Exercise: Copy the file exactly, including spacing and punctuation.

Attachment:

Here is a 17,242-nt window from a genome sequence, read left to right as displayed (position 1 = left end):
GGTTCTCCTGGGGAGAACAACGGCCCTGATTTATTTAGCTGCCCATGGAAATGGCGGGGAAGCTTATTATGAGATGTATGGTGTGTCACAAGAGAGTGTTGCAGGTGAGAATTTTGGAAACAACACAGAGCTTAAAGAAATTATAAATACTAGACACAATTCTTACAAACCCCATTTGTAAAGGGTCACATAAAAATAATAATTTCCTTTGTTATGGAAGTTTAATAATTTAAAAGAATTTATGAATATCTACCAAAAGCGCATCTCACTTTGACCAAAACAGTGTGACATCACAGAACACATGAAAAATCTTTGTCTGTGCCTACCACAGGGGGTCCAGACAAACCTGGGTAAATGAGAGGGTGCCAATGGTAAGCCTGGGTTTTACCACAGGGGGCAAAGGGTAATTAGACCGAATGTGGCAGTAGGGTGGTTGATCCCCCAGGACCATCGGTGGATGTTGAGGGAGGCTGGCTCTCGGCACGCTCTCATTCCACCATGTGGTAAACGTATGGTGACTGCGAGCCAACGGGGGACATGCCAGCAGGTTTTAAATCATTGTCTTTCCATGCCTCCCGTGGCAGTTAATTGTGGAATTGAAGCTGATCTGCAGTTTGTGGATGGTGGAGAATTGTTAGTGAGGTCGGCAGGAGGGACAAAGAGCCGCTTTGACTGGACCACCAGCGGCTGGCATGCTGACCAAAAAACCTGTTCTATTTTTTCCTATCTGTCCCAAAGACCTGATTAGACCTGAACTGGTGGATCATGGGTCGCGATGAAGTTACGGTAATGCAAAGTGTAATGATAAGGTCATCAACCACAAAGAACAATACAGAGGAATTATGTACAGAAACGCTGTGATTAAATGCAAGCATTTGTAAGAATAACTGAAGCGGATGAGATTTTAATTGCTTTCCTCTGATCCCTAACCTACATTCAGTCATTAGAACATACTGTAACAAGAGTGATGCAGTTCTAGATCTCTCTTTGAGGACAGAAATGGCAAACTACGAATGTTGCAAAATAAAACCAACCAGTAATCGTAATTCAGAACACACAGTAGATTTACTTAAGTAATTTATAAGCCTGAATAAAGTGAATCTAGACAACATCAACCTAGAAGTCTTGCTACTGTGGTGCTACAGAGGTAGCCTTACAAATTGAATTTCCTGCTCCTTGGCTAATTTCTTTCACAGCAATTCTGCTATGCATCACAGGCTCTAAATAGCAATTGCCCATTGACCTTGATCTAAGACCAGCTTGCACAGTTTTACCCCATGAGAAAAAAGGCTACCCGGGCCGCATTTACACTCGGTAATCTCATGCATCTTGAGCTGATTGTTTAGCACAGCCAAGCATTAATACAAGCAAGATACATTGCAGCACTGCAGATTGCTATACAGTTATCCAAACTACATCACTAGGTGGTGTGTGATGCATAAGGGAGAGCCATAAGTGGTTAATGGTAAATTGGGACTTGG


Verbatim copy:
Here is a 17,242-nt window from a genome sequence, read left to right as displayed (position 1 = left end):
GGTTCTCCTGGGGAGAACAACGGCCCTGATTTATTTAGCTGCCCATGGAAATGGCGGGGAAGCTTATTATGAGATGTATGGTGTGTCACAAGAGAGTGTTGCAGGTGAGAATTTTGGAAACAACACAGAGCTTAAAGAAATTATAAATACTAGACACAATTCTTACAAACCCCATTTGTAAAGGGTCACATAAAAATAATAATTTCCTTTGTTATGGAAGTTTAATAATTTAAAAGAATTTATGAATATCTACCAAAAGCGCATCTCACTTTGACCAAAACAGTGTGACATCACAGAACACATGAAAAATCTTTGTCTGTGCCTACCACAGGGGGTCCAGACAAACCTGGGTAAATGAGAGGGTGCCAATGGTAAGCCTGGGTTTTACCACAGGGGGCAAAGGGTAATTAGACCGAATGTGGCAGTAGGGTGGTTGATCCCCCAGGACCATCGGTGGATGTTGAGGGAGGCTGGCTCTCGGCACGCTCTCATTCCACCATGTGGTAAACGTATGGTGACTGCGAGCCAACGGGGGACATGCCAGCAGGTTTTAAATCATTGTCTTTCCATGCCTCCCGTGGCAGTTAATTGTGGAATTGAAGCTGATCTGCAGTTTGTGGATGGTGGAGAATTGTTAGTGAGGTCGGCAGGAGGGACAAAGAGCCGCTTTGACTGGACCACCAGCGGCTGGCATGCTGACCAAAAAACCTGTTCTATTTTTTCCTATCTGTCCCAAAGACCTGATTAGACCTGAACTGGTGGATCATGGGTCGCGATGAAGTTACGGTAATGCAAAGTGTAATGATAAGGTCATCAACCACAAAGAACAATACAGAGGAATTATGTACAGAAACGCTGTGATTAAATGCAAGCATTTGTAAGAATAACTGAAGCGGATGAGATTTTAATTGCTTTCCTCTGATCCCTAACCTACATTCAGTCATTAGAACATACTGTAACAAGAGTGATGCAGTTCTAGATCTCTCTTTGAGGACAGAAATGGCAAACTACGAATGTTGCAAAATAAAACCAACCAGTAATCGTAATTCAGAACACACAGTAGATTTACTTAAGTAATTTATAAGCCTGAATAAAGTGAATCTAGACAACATCAACCTAGAAGTCTTGCTACTGTGGTGCTACAGAGGTAGCCTTACAAATTGAATTTCCTGCTCCTTGGCTAATTTCTTTCACAGCAATTCTGCTATGCATCACAGGCTCTAAATAGCAATTGCCCATTGACCTTGATCTAAGACCAGCTTGCACAGTTTTACCCCATGAGAAAAAAGGCTACCCGGGCCGCATTTACACTCGGTAATCTCATGCATCTTGAGCTGATTGTTTAGCACAGCCAAGCATTAATACAAGCAAGATACATTGCAGCACTGCAGATTGCTATACAGTTATCCAAACTACATCACTAGGTGGTGTGTGATGCATAAGGGAGAGCCATAAGTGGTTAATGGTAAATTGGGACTTGG